As the sun beat down, water fell and a fish eagle started its morning chorus... We had arrived in Zambia and were enjoying the majesty of Victoria Falls.
As we walked along the mighty gorge, "The Smoke That Thunders" sprayed us and the ever inquisitive baboons with a cooling mist. Africa had already delivered its first wow and entering the soul of the young adventurers, walking in the footsteps of the legendary Dr Livingstone. That afternoon we ambled down the river, exploring the mighty Zambezi, getting glimpses of its residences... hippos snorted and crocodiles basked as nervous antelope drunk from the river. It was a splendid start to the expedition.
However after a relaxing day, hard work was upon the group as they engaged with a local community at Linda Farm. The farm was given to the people of Livingstone nearly 40 years ago to support those in need. It has a beautiful feel, with a wide ranging group of people... those who have been orphaned, to those who are vulnerable due to disability, all come together to support each other and kindly welcomed our group into this process. The students quickly went to work, undertaking a huge plastic cleanup. Helped by the young children of the community, we soon had collected over a dozen bags of plastic, which over the next 3 days were turned into eco-bricks. With Jordy ensuring quality control of these bricks, by day three a team of seven had built stage one of a composting storage system. Alongside this the rest of the group engaged in daily life, working in the fields, watering, weeding and collecting crops, as well as working in the small primary school. Led by the energetic Daisy song and dance flowed through the classroom, before we all gathered for sport and art in the afternoon. Led by sport and art leaders, the skills they had learnt back in Kent flourished and smiles beamed like the sun above. If you have a few spare hours i am sure Craig and Ed will talk you through their skilful performances in the football match the completed our three day visit.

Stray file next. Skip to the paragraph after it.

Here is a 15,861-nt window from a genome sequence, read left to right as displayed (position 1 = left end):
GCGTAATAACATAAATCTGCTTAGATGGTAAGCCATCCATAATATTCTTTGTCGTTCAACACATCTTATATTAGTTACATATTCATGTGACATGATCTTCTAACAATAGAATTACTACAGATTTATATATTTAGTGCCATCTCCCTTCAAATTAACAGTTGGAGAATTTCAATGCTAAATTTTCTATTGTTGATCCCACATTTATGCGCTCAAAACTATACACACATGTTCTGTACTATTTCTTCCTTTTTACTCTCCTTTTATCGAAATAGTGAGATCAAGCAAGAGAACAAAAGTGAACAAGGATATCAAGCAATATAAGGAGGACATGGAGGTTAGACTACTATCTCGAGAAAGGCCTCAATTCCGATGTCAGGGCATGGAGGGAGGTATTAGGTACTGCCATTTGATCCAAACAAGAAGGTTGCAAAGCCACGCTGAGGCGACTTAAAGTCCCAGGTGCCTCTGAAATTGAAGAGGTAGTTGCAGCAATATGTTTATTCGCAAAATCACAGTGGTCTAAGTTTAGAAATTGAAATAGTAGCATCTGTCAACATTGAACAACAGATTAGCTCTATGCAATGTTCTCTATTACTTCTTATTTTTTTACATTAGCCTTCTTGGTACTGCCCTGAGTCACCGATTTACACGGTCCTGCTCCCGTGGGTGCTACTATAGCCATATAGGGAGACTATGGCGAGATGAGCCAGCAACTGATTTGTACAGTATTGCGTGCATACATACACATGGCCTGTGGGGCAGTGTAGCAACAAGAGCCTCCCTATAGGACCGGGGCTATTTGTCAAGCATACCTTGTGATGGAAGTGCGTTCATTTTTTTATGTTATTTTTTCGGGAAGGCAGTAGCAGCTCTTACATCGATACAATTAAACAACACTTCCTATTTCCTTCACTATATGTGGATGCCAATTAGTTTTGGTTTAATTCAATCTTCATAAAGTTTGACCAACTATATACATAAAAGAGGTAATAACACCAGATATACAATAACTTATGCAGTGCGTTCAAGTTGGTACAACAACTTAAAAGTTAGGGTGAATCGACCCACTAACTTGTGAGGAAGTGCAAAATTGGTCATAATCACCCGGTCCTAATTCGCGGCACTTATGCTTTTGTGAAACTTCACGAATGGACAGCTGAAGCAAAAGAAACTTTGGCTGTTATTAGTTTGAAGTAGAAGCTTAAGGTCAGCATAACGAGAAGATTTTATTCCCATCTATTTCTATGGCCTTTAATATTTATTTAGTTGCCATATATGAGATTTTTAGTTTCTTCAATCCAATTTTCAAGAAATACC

As the fire flickered that night and we tucked into another wonderful meal created by Mrs Opperman and her team of Leopards, emotions were being stirred, tears of happiness flowed and the power of humanity was clear for all to see.
We rose early the next day headed for Lusaka and Lilayi, home of the Elephant Orphanage Projects Nursery Facility. Kindly hosted on the Miller's farm, this special place was our home for the next three nights. Two jam packed days lay ahead for the students and they were straight away fully involved, as head elephant keeper Gift invited Emily to prepare the milk feed for the orphaned elephants, who are being rehabilitated here. The project was set up nine years ago by the David Shepherd Wildlife Foundation and has a holistic approach to conservation, with the orphanage being just one part of the puzzle. It was important that the students understood this and with each new activity they got see education, community engagement, anti-poaching and animal behaviour and welfare at work as well as help with these processes. Three stand out highlights included an amazing talk by Remco, who explained wildlife crime prevention and the threats facing elephants and pangolins in particular. Watching the orphans as their lives are rebuilt by the amazing keepers and visiting a community engagement project called "Little Ndaba". This women's group enables them to generate a wage by making beautiful handmade elephant toys. If you speak to Lily and her team in September, they will be selling these toys for the ladies... a perfect Christmas gift.